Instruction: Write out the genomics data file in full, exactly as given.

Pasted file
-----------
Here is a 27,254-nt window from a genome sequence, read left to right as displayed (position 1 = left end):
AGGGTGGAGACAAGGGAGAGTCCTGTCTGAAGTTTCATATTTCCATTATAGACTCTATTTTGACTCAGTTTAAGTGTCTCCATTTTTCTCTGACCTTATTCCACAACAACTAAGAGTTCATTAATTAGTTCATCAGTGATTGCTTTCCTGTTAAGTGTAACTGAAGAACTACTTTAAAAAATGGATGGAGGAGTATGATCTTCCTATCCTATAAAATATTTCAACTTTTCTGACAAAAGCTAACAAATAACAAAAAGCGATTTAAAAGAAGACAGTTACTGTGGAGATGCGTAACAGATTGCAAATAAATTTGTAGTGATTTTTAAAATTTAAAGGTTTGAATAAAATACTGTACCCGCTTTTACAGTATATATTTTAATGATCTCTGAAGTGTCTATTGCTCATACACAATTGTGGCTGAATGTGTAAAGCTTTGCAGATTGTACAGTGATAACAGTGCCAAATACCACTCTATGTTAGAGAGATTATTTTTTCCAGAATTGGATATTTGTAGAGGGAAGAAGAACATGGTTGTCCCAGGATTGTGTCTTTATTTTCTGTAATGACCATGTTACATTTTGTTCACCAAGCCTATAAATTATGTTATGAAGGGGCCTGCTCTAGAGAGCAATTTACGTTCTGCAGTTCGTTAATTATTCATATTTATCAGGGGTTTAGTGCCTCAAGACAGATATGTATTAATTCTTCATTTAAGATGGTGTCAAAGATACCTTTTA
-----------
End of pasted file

Here is a 27,254-nt window from a genome sequence, read left to right as displayed (position 1 = left end):
AGGGTGGAGACAAGGGAGAGTCCTGTCTGAAGTTTCATATTTCCATTATAGACTCTATTTTGACTCAGTTTAAGTGTCTCCATTTTTCTCTGACCTTATTCCACAACAACTAAGAGTTCATTAATTAGTTCATCAGTGATTGCTTTCCTGTTAAGTGTAACTGAAGAACTACTTTAAAAAATGGATGGAGGAGTATGATCTTCCTATCCTATAAAATATTTCAACTTTTCTGACAAAAGCTAACAAATAACAAAAAGCGATTTAAAAGAAGACAGTTACTGTGGAGATGCGTAACAGATTGCAAATAAATTTGTAGTGATTTTTAAAATTTAAAGGTTTGAATAAAATACTGTACCCGCTTTTACAGTATATATTTTAATGATCTCTGAAGTGTCTATTGCTCATACACAATTGTGGCTGAATGTGTAAAGCTTTGCAGATTGTACAGTGATAACAGTGCCAAATACCACTCTATGTTAGAGAGATTATTTTTTCCAGAATTGGATATTTGTAGAGGGAAGAAGAACATGGTTGTCCCAGGATTGTGTCTTTATTTTCTGTAATGACCATGTTACATTTTGTTCACCAAGCCTATAAATTATGTTATGAAGGGGCCTGCTCTAGAGAGCAATTTACGTTCTGCAGTTCGTTAATTATTCATATTTATCAGGGGTTTAGTGCCTCAAGACAGATATGTATTAATTCTTCATTTAAGATGGTGTCAAAGATACCTTTTA